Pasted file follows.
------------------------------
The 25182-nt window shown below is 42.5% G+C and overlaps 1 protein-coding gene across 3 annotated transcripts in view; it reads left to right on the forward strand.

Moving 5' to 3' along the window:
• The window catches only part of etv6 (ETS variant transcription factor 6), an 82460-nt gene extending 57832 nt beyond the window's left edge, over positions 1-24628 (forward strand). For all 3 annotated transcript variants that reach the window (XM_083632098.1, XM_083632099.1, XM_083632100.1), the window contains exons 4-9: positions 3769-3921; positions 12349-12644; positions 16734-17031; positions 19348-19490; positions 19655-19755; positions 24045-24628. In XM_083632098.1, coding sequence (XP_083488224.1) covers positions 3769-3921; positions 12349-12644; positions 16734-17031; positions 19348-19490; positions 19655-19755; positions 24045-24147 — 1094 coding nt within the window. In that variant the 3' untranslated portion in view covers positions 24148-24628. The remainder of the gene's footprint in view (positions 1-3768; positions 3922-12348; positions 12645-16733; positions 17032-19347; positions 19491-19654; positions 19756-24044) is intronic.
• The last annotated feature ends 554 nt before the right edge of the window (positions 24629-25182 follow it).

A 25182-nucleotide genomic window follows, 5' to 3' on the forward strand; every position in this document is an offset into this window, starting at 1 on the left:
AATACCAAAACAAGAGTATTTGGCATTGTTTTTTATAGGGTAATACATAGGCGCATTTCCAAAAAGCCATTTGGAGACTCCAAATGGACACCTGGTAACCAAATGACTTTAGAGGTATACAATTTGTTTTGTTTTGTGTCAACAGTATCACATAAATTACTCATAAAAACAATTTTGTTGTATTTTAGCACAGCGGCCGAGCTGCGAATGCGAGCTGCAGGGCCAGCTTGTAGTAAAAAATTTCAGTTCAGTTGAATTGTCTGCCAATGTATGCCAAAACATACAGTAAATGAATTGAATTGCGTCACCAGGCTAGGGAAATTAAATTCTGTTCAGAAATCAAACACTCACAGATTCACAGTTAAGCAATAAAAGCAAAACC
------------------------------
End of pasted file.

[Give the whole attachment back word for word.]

The 25182-nt window shown below is 42.5% G+C and overlaps 1 protein-coding gene across 3 annotated transcripts in view; it reads left to right on the forward strand.

Moving 5' to 3' along the window:
• The window catches only part of etv6 (ETS variant transcription factor 6), an 82460-nt gene extending 57832 nt beyond the window's left edge, over positions 1-24628 (forward strand). For all 3 annotated transcript variants that reach the window (XM_083632098.1, XM_083632099.1, XM_083632100.1), the window contains exons 4-9: positions 3769-3921; positions 12349-12644; positions 16734-17031; positions 19348-19490; positions 19655-19755; positions 24045-24628. In XM_083632098.1, coding sequence (XP_083488224.1) covers positions 3769-3921; positions 12349-12644; positions 16734-17031; positions 19348-19490; positions 19655-19755; positions 24045-24147 — 1094 coding nt within the window. In that variant the 3' untranslated portion in view covers positions 24148-24628. The remainder of the gene's footprint in view (positions 1-3768; positions 3922-12348; positions 12645-16733; positions 17032-19347; positions 19491-19654; positions 19756-24044) is intronic.
• The last annotated feature ends 554 nt before the right edge of the window (positions 24629-25182 follow it).

A 25182-nucleotide genomic window follows, 5' to 3' on the forward strand; every position in this document is an offset into this window, starting at 1 on the left:
AATACCAAAACAAGAGTATTTGGCATTGTTTTTTATAGGGTAATACATAGGCGCATTTCCAAAAAGCCATTTGGAGACTCCAAATGGACACCTGGTAACCAAATGACTTTAGAGGTATACAATTTGTTTTGTTTTGTGTCAACAGTATCACATAAATTACTCATAAAAACAATTTTGTTGTATTTTAGCACAGCGGCCGAGCTGCGAATGCGAGCTGCAGGGCCAGCTTGTAGTAAAAAATTTCAGTTCAGTTGAATTGTCTGCCAATGTATGCCAAAACATACAGTAAATGAATTGAATTGCGTCACCAGGCTAGGGAAATTAAATTCTGTTCAGAAATCAAACACTCACAGATTCACAGTTAAGCAATAAAAGCAAAACC